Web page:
Shell’s response, the report’s authors say, selectively focuses on producing oil fields and projects nearest to completion. They point out: “Our analysis examines a broader range of its assets. . . Over the next 10 years, we estimate that Shell could invest some $77 billion in high-risk, high-cost projects (needing a market price over US$95 per barrel).

“If Shell invests the proceeds from its producing assets into resources such as these, it will be at a progressively greater risk to changes in demand caused by measures to cut pollution.”

Unlike Shell, they say, they believe that climate regulation and related environmental policy is gathering pace, while other economic forces such as efficiency are also affecting demand.

Mothballed projects

They believe there is a real risk that global oil demand will decline within the next 10-15years − even without a global climate deal. They say that the lead times of 15-20 years required to bring many newly-discovered resources to market will only compound the possibility that scarce pension fund money and other investments will be lost in mothballed projects.

Oil companies, they recommend, should examine and disclose risks to all potential future production, rather than restricting focus to proven reserves alone.

Shell should also provide more detail on the role its internal carbon price of $40 per tonne plays in hitting demand for its oil, and its $77 billion of potential capital expenditure (2014-25) on new high-cost oil production (above a market price of $95 per barrel) ought to be a focal point for engagement with investors.

To help shareholders to assess risk, oil companies should disclose estimated break-even oil prices (BEOPs) of all new projects, CTI and ETA argue. − Climate News Network

UK doctors vote to end fossil fuels funding

Unhealthy view: fossil fuel industries will not be funded doctors Image: Peter Gordois/geograph.org.uk via Wikimedia Commons
Clean break: fossil fuel industries will no longer get funding from the UK medical profession
Image: Peter Gordois/geograph.org.uk via Wikimedia Commons

By Alex Kirby

The British medical profession’s influential national organisation has sent out a strong message about climate change by deciding to withdraw its funds from the fossil fuel industry and to support renewable energy instead.

LONDON, 1 July, 2014 − The body that represents doctors in the UK has voted to end its investments in fossil fuel companies − making it the first national medical organisation in the world to do so.

A motion passed at the annual representatives’ meeting of the British Medical Association (BMA) − in effect, its annual general meeting − marks its commitment to withdraw financial support for fossil fuels and to pursue instead a corresponding increase in its investments in renewable energy.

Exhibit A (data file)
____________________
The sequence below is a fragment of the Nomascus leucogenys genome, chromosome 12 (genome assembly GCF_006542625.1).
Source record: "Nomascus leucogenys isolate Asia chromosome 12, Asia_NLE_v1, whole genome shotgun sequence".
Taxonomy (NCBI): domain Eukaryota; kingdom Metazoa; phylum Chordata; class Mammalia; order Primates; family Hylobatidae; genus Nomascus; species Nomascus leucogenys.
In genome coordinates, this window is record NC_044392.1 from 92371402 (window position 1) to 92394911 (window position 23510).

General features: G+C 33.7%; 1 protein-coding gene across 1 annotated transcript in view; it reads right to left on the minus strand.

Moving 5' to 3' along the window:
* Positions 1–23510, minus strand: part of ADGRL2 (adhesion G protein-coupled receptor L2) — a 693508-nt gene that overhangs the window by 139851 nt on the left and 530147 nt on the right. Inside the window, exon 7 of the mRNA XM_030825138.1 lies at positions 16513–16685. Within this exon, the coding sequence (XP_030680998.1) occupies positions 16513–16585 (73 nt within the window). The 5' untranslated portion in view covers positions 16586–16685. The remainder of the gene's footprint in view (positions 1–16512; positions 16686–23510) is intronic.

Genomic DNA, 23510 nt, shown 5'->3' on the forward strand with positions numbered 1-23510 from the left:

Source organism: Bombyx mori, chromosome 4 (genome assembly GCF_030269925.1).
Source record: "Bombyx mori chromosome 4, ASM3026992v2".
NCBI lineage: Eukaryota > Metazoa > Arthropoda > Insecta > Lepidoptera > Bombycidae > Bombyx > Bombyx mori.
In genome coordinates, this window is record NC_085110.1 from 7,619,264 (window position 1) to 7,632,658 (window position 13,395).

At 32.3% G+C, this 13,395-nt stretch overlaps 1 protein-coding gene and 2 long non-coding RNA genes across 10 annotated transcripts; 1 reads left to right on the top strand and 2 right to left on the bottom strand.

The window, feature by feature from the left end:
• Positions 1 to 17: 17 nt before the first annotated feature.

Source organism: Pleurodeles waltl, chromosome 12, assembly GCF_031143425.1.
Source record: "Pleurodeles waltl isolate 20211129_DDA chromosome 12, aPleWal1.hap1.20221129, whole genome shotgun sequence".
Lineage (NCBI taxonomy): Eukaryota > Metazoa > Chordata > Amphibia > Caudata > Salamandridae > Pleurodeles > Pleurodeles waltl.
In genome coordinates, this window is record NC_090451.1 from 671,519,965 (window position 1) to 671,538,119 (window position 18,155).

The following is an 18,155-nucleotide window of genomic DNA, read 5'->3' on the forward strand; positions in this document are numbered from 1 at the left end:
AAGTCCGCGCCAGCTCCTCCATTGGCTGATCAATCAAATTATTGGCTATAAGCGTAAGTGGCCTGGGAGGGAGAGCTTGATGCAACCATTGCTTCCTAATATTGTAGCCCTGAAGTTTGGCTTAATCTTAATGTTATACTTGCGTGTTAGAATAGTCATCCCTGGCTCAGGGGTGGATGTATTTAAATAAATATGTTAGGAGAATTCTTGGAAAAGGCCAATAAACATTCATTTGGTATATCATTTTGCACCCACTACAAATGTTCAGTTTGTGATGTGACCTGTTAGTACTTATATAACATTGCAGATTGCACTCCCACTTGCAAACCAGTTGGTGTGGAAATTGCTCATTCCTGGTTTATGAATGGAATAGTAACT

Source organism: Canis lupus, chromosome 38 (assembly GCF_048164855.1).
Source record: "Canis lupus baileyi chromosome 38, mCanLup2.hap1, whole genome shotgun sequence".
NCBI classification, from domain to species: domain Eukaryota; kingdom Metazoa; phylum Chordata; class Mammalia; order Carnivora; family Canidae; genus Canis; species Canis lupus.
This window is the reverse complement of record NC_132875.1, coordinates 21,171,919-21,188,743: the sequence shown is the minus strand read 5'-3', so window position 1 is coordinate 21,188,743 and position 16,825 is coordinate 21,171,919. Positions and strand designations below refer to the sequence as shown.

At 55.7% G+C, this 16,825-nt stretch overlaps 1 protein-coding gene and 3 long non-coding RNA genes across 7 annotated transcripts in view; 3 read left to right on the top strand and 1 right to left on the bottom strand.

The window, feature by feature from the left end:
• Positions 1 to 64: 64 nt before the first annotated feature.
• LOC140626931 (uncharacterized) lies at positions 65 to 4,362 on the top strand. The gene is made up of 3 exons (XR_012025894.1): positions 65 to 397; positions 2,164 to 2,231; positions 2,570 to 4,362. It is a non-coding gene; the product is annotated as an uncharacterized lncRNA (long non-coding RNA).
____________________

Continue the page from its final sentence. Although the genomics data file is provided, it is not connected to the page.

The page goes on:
This is in keeping with the statement by the recent Lancet Commission that climate change “could be the biggest global health threat of the 21st century”.

The BMA motion is understood to have been passed by a majority of about two-thirds, as part of a broader motion calling for a switch to renewable energy and the creation of a new alliance of health professionals focusing on the health effects of climate change.

Growing support

Tabled by members of the BMA’s Retired Members’ Forum and several of its local committees, the motion is part of growing support for the fossil fuel divestment movement, both internationally and in the UK.

Supporters of disinvestment argue on two main grounds. They say avoiding the worst impacts of climate change demands a rapid move away from fossil fuels; and if world leaders agree to do this, they say, most oil and gas will have to be left in the ground as unburnable, becoming “stranded assets”.

There were some dissenting voices during the debate on the BMA motion, but most of those who opposed it questioned how affordable and achievable it was likely to be, rather than expressing misgivings about what it set out to do.

The clause that called for divestment passed as a “reference”, meaning that the spirit and intent are kept but the BMA’s Council is not required to adhere to the exact wording. However, BMA watchers insist that it does represent a clear commitment to divest.

During the debate, the BMA’s Chair of Council and its treasurer said the Association would seek to divest “carefully and properly”, and not “only if [they] feel like it”.

An editorial published in the British Medical Journal in March called for divestment from fossil fuels because of the “scale and immediacy of the threat to human survival, health and wellbeing” posed by unmitigated climate change.

“The decision of the BMA adds momentum to a growing
divestment movement . . . around the world”

The health charities Medact, the Climate and Health Council and Healthy Planet UK, which represent health professionals and medical students, have since called on other UK health organisations to divest from fossil fuels.